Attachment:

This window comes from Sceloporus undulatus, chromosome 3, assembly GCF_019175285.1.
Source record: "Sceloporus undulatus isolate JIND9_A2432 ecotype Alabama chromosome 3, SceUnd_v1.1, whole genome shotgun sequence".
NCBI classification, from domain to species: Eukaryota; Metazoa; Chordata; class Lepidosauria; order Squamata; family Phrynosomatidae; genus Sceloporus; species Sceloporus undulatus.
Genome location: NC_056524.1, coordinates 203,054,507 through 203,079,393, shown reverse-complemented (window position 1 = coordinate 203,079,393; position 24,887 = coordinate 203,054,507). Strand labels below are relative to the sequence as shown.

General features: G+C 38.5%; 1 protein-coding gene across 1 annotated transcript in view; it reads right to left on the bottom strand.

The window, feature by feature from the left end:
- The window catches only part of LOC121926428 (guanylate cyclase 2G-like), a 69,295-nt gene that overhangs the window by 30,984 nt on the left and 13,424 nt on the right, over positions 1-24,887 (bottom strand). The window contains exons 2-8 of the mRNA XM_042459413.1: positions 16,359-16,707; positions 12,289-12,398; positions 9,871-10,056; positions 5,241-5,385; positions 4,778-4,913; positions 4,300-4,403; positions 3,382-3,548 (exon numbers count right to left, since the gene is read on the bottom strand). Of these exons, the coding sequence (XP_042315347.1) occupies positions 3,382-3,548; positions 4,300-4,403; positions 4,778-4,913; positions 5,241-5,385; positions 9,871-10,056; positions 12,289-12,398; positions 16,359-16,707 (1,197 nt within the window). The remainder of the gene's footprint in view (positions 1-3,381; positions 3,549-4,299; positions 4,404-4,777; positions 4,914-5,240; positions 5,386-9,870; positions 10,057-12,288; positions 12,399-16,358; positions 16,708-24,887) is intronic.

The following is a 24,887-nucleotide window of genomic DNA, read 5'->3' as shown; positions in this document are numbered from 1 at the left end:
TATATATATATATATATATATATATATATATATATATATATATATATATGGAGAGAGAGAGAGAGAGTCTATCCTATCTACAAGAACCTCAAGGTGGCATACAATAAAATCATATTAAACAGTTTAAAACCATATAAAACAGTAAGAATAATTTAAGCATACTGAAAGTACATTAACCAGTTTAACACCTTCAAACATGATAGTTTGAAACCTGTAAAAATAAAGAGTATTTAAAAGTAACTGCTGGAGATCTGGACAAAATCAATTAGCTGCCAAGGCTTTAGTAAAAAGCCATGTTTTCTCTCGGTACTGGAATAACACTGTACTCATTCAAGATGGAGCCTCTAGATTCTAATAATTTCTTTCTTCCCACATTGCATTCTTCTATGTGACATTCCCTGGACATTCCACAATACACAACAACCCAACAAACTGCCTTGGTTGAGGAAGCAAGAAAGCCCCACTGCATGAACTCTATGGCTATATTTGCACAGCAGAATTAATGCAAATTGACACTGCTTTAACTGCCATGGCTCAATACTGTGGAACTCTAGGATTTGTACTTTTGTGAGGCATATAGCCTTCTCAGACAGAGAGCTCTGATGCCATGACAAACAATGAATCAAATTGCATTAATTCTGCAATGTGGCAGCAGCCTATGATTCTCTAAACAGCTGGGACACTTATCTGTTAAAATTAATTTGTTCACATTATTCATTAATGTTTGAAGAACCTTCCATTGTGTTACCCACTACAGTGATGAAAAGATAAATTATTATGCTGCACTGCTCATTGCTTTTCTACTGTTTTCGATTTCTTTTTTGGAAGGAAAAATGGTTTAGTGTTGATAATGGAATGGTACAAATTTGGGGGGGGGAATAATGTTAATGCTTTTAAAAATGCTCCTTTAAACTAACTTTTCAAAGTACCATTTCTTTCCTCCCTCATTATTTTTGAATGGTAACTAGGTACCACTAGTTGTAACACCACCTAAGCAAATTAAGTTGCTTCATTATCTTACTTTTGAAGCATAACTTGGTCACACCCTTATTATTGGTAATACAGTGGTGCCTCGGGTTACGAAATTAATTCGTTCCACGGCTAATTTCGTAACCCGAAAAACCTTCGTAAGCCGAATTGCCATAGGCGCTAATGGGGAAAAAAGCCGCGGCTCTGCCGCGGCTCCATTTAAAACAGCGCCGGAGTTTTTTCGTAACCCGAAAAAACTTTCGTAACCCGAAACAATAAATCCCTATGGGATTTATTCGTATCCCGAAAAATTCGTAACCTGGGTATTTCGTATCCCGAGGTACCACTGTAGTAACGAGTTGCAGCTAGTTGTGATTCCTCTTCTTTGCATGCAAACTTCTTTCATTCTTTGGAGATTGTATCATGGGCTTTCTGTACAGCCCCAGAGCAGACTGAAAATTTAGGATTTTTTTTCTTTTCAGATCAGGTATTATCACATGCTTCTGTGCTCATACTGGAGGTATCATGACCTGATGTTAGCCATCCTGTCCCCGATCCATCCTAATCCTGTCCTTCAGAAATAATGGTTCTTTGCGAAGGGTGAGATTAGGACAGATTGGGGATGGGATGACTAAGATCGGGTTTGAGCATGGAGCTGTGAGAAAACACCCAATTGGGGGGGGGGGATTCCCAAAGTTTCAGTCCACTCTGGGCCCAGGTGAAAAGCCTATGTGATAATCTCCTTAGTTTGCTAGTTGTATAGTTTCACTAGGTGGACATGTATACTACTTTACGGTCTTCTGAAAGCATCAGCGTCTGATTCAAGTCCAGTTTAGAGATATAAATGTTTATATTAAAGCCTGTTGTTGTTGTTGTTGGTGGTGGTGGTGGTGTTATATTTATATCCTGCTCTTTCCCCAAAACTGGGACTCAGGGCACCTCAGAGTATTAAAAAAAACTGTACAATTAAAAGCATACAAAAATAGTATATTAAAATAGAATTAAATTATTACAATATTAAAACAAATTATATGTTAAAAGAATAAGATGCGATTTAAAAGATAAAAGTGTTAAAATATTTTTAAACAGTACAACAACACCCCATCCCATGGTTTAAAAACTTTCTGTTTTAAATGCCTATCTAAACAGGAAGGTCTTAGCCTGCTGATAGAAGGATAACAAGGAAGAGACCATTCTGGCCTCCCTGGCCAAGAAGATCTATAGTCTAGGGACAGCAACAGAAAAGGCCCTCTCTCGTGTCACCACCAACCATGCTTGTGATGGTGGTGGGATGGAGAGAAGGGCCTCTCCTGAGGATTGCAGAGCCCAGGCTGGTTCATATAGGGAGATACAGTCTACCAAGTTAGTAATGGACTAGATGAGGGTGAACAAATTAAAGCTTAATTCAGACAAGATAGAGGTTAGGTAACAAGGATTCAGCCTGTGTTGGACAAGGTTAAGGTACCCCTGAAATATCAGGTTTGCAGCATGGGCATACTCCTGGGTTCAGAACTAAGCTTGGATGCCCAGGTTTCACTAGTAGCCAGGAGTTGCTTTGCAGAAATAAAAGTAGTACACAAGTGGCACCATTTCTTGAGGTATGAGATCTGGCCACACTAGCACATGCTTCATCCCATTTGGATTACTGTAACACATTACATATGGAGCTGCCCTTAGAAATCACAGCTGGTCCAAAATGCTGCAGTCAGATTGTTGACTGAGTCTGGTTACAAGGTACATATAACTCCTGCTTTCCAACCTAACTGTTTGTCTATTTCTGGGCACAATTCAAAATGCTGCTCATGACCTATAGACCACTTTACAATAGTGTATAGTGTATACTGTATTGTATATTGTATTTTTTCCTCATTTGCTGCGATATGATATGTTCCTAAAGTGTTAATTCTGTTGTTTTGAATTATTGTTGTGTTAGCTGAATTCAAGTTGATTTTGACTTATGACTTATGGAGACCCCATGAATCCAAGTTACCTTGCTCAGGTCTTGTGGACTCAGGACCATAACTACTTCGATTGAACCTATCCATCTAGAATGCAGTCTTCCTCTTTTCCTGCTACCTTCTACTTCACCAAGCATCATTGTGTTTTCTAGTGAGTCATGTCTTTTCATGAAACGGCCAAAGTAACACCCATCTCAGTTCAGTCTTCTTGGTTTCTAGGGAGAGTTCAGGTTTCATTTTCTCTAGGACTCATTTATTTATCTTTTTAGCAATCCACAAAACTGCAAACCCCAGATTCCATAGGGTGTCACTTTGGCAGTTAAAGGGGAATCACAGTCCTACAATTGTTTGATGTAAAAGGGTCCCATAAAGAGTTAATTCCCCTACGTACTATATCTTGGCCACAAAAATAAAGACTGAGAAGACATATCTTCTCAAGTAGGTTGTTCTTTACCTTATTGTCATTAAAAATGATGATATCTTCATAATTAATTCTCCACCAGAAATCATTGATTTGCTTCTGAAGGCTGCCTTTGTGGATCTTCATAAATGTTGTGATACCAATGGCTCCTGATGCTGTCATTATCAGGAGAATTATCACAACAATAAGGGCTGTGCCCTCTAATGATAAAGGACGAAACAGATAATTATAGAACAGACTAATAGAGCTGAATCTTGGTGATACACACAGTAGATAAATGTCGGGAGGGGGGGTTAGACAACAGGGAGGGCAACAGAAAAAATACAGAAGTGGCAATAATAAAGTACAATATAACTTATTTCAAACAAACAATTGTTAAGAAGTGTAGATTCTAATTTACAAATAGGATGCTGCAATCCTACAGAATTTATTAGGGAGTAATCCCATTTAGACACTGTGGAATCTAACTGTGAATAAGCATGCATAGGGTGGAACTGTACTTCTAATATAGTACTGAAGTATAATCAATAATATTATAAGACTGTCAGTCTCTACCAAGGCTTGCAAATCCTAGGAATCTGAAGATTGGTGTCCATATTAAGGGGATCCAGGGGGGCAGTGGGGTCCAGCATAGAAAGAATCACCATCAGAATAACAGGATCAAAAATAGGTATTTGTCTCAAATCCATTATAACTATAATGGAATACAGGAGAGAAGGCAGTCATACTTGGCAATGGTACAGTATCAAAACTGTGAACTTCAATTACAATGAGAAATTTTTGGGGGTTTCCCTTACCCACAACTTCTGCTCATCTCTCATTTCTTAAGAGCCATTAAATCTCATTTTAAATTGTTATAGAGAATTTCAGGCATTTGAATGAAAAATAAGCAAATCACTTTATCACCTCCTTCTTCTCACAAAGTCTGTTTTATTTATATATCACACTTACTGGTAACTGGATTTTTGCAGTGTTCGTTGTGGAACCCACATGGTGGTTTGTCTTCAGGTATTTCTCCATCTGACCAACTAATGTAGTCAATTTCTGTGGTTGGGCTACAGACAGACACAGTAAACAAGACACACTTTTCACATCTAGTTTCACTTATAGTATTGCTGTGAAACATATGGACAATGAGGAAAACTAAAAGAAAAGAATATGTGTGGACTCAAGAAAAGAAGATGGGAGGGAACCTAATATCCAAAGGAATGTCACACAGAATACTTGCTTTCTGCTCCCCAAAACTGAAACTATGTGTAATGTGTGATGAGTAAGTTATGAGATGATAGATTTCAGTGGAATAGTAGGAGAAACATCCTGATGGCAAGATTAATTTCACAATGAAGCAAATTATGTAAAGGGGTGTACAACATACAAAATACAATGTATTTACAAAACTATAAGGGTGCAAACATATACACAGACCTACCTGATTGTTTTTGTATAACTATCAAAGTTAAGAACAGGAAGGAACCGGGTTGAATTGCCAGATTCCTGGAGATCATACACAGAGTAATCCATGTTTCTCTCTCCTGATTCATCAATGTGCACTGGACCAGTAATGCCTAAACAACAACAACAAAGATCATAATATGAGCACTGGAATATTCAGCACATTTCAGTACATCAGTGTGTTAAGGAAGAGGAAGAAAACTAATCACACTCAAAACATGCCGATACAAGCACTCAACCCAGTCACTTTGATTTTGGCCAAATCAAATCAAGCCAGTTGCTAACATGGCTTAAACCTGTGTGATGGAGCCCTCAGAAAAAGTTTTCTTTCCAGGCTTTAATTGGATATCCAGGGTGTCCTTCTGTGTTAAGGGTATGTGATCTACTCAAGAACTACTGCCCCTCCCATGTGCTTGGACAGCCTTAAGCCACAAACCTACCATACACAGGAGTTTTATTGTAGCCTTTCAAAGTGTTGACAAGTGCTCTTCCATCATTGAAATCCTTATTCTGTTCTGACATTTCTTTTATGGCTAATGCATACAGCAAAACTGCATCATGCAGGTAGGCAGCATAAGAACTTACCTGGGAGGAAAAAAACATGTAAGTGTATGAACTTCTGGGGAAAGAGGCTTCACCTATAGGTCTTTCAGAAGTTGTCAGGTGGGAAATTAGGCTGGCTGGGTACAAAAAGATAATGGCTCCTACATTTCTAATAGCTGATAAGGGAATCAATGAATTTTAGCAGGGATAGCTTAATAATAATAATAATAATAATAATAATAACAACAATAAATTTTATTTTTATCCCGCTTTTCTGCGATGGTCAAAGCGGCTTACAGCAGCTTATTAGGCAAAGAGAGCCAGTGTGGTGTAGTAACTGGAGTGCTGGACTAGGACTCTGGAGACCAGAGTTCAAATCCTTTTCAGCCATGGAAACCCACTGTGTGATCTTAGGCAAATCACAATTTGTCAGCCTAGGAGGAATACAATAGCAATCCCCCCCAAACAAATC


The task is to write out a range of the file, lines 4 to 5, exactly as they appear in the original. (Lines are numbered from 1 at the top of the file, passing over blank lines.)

Genome location: NC_056524.1, coordinates 203,054,507 through 203,079,393, shown reverse-complemented (window position 1 = coordinate 203,079,393; position 24,887 = coordinate 203,054,507). Strand labels below are relative to the sequence as shown.

General features: G+C 38.5%; 1 protein-coding gene across 1 annotated transcript in view; it reads right to left on the bottom strand.